LYNN — After some fireworks at a School Committee meeting last month where Superintendent Dr. Catherine C. Latham’s recommendation for a new supervisor of attendance was denied by the board, the superintendent came back with a new proposal on Thursday night.
In the new proposal from the superintendent, which was approved by the School Committee, there would instead be two supervisors of attendance, the two finalists from the interview process.
One of those new supervisors will be Ryan McDermott, a Lynn Police officer and school resource officer, the candidate who Latham had previously recommended. The other new hire will be Kristin Fraher, a Lynn resident who works as a juvenile justice supervisor with the Essex County District Attorney’s office.
Last month, each member of the School Committee voted no on the superintendent’s recommendation for McDermott as the new supervisor of attendance, except for Mayor Thomas M. McGee, chairman of the School Committee, who voted present.
Latham appeared to be surprised by the vote and asked for an explanation from the committee, adding that an interview process was conducted, three school committee members were on the interview committee, and it seemed clear to her that they would support her choice of a finalist.
Donna Coppola, vice-chairwoman of the school committee, said of the top two candidates, one was a Lynn resident, referring to Fraher, and if there were two candidates, she said she would be inclined to opt for the Lynn resident. McDermott lives in Melrose.
School committee member Brian Castellanos said last month the other candidate, referring to Fraher, stood out to him more, with Latham responding that she would beg to differ, as Castellanos was not at the interviews and did not sit on the committee.
Latham said the search process was open, fair and extensive and the school committee members were second-guessing that process.
School committee member Michael Satterwhite said the members saw the job posting and knew what they were looking for regarding the position and suggested the committee table the position if things were going to go back and forth. The decision last month was to table the position.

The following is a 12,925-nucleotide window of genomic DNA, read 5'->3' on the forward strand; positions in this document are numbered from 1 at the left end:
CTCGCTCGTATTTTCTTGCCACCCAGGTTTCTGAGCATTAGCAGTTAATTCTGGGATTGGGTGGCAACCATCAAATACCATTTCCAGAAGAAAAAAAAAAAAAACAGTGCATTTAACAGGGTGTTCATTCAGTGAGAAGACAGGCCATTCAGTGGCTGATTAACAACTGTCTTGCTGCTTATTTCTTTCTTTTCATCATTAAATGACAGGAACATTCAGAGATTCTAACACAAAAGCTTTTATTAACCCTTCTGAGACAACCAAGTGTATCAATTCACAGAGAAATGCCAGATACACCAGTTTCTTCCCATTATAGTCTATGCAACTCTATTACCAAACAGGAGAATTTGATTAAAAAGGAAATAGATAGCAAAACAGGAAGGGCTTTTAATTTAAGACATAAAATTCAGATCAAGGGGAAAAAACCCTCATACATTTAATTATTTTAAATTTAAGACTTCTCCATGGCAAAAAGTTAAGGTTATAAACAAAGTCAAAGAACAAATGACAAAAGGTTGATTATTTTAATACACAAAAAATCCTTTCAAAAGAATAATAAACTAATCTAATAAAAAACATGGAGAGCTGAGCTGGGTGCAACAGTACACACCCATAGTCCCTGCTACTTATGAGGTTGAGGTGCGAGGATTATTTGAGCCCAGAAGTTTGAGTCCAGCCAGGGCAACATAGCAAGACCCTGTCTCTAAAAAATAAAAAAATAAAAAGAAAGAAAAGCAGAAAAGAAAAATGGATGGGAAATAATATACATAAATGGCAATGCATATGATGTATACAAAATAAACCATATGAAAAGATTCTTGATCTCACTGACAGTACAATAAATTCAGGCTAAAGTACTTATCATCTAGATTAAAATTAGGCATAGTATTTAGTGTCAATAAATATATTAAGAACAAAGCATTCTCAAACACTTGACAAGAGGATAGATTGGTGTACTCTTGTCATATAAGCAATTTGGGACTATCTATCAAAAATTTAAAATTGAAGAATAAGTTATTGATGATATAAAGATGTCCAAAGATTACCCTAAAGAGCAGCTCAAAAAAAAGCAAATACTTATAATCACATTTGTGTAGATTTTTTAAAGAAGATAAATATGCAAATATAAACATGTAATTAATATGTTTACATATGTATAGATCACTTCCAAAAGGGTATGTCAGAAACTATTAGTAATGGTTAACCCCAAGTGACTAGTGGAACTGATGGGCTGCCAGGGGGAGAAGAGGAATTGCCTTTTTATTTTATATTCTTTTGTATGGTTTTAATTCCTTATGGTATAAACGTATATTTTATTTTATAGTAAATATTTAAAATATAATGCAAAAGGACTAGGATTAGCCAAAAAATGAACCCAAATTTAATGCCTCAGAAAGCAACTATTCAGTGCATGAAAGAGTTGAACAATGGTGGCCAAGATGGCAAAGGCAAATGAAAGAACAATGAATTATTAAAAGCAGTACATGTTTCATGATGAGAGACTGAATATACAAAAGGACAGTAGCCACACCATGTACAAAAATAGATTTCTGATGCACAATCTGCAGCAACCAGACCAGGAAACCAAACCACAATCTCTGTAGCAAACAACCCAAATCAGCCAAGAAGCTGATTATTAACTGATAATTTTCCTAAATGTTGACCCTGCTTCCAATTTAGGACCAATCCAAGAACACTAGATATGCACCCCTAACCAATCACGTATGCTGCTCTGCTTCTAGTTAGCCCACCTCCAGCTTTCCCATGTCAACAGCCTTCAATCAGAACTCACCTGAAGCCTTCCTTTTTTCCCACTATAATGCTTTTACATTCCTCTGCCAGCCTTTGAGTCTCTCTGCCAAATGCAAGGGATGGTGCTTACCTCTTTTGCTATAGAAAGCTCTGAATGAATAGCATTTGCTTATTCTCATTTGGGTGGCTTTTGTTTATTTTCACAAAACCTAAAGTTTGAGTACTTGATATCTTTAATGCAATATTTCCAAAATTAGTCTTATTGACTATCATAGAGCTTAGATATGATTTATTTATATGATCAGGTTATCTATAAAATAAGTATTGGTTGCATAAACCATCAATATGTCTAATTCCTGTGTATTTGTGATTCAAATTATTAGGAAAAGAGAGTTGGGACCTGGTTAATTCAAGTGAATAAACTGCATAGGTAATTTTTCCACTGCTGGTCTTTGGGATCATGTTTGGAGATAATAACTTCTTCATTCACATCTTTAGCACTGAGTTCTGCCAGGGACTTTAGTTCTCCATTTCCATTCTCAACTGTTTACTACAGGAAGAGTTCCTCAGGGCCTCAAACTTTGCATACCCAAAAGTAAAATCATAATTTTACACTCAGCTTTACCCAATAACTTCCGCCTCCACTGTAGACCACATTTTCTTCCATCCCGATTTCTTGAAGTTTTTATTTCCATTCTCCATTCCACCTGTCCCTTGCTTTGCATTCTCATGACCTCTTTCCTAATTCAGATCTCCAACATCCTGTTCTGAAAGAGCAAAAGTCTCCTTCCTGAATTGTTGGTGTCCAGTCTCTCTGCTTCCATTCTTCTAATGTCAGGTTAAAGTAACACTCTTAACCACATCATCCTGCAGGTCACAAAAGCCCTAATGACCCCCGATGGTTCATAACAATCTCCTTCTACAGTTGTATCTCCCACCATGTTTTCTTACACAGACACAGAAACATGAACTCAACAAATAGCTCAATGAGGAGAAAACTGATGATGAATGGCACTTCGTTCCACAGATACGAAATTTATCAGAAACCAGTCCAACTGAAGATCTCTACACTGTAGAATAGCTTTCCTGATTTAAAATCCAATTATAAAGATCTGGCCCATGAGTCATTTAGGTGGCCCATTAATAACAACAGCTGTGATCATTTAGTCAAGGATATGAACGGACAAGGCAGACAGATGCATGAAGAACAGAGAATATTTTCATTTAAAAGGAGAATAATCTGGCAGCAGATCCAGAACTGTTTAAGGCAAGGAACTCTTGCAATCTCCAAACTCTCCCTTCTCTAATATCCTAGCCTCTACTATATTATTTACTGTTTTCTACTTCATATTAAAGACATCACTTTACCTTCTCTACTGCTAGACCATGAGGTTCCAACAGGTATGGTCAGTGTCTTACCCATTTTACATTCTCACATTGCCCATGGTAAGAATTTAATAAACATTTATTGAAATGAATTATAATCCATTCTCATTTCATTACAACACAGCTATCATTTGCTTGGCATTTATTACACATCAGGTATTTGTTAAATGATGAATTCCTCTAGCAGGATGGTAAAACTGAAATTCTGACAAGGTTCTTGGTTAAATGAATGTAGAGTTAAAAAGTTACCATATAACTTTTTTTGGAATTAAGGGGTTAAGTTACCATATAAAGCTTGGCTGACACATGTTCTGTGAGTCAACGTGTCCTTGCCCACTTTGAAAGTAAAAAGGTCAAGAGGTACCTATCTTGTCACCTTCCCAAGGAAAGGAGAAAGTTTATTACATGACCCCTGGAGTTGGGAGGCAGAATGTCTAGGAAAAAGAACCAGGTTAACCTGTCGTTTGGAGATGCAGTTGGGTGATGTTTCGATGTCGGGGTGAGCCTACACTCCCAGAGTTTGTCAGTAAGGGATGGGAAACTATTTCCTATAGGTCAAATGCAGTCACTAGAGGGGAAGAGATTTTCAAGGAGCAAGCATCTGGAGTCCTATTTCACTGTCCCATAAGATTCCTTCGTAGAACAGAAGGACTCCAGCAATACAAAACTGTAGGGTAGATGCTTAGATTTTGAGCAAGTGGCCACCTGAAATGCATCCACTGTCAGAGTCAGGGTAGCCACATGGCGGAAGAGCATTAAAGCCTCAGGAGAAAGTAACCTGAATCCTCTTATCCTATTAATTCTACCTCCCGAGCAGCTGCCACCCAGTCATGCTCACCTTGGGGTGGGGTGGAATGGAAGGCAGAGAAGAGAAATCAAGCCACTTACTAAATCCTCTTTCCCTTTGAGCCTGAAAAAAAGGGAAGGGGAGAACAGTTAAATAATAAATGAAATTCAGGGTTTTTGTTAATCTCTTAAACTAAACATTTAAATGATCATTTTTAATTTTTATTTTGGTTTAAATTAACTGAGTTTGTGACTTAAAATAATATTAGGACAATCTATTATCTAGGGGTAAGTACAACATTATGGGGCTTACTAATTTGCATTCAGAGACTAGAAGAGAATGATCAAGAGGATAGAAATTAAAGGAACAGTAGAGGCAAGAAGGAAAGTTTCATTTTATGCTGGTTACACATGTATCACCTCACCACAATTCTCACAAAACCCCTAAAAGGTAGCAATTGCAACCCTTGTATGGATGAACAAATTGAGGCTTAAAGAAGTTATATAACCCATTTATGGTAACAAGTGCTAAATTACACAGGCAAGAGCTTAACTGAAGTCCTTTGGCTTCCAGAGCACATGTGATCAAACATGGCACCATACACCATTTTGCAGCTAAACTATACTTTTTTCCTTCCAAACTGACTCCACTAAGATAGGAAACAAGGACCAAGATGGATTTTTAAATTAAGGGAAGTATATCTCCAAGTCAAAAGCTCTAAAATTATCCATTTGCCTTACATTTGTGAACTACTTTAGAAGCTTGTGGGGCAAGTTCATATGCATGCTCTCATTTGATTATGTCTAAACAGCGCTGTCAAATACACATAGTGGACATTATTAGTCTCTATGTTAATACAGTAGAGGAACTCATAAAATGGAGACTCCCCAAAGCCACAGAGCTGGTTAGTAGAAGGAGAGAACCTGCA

Satterwhite said Thursday night that since the last meeting, the superintendent had updated the school committee as to the subsequent interviews that took place for the supervisor of attendance. At the last meeting, he said the committee didn’t have the information before the vote.
“Again, we don’t have any issue with either candidate personally or their profession,” Satterwhite said. “We honor and respect both the law profession and the legal field.”
Latham said she put forward her recommendation at the last meeting and there was obviously some disagreement.
“Instead of being too discouraged, I looked at this as a possible opportunity,” Latham said. “Both finalists were excellent, each came from a different background and direction, but each had excellent skills and experience, so I went back and decided to review from the start exactly what the current attendance and discipline officer does.”
Latham said the attendance and discipline officer was changed to the supervisor of attendance. She said those responsibilities of the attendance and discipline officer include filing the school’s CRAs, or child requiring assistance cases.
During the past two years, she said there’s been a significant increase in the number of hearings attended. Sometimes, that can result in a full-day attendance in court by the officer.
Latham said the officer is also the keeper of records for Lynn Public Schools, which sometimes requires a court appearance. Records requests have increased dramatically, which corresponds with the number of students who have “gotten themselves into a little beef stew.”
In addition, she said the position has also required assisting principals with conducting full suspension hearings and issuing no-trespass orders to parents, guardians or outsiders who have caused problems at the schools.
She said there’s not a day the person is not in schools responding to students, emergencies or principal requests.
The former attendance and discipline officer had a higher base salary than the one negotiated for the supervisor of attendance position. Since the last meeting, she said one of the confidential secretaries in the deputy superintendent’s office retired.
Latham proposed not to replace that secretary and instead put the money toward her proposal. She said the salaries of the former positions together would fund two new positions with approximately $15,000 in savings.
Coppola said there was only a posting for one job and argued that if there’s extra money, it should be put directly in the schools.
“We posted for one job and that’s what we budgeted for and we really have to stick to that,” Coppola said.
The motion to move forward to hire two supervisors of attendance passed 5-2, with Coppola and another committee member, Lorraine Gately, voting no. But both candidates were approved unanimously.